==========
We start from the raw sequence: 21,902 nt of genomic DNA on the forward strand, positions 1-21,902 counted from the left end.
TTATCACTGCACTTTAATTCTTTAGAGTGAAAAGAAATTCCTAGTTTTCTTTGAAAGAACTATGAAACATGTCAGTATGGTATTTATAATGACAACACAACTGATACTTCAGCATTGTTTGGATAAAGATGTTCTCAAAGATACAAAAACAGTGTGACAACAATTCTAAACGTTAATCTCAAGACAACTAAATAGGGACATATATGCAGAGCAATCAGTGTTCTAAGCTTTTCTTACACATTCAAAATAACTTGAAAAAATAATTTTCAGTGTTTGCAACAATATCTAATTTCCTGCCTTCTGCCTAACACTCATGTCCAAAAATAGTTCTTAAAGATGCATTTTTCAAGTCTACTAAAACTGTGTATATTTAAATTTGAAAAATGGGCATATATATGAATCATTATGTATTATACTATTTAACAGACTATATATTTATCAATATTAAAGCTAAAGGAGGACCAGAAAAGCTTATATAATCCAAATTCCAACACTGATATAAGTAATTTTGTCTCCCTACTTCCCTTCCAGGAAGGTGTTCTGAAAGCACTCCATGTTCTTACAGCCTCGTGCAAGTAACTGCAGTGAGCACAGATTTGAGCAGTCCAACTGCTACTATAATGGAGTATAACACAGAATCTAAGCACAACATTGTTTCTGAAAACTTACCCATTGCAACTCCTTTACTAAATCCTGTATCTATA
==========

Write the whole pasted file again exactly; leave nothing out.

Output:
We start from the raw sequence: 21,902 nt of genomic DNA on the forward strand, positions 1-21,902 counted from the left end.
TTATCACTGCACTTTAATTCTTTAGAGTGAAAAGAAATTCCTAGTTTTCTTTGAAAGAACTATGAAACATGTCAGTATGGTATTTATAATGACAACACAACTGATACTTCAGCATTGTTTGGATAAAGATGTTCTCAAAGATACAAAAACAGTGTGACAACAATTCTAAACGTTAATCTCAAGACAACTAAATAGGGACATATATGCAGAGCAATCAGTGTTCTAAGCTTTTCTTACACATTCAAAATAACTTGAAAAAATAATTTTCAGTGTTTGCAACAATATCTAATTTCCTGCCTTCTGCCTAACACTCATGTCCAAAAATAGTTCTTAAAGATGCATTTTTCAAGTCTACTAAAACTGTGTATATTTAAATTTGAAAAATGGGCATATATATGAATCATTATGTATTATACTATTTAACAGACTATATATTTATCAATATTAAAGCTAAAGGAGGACCAGAAAAGCTTATATAATCCAAATTCCAACACTGATATAAGTAATTTTGTCTCCCTACTTCCCTTCCAGGAAGGTGTTCTGAAAGCACTCCATGTTCTTACAGCCTCGTGCAAGTAACTGCAGTGAGCACAGATTTGAGCAGTCCAACTGCTACTATAATGGAGTATAACACAGAATCTAAGCACAACATTGTTTCTGAAAACTTACCCATTGCAACTCCTTTACTAAATCCTGTATCTATA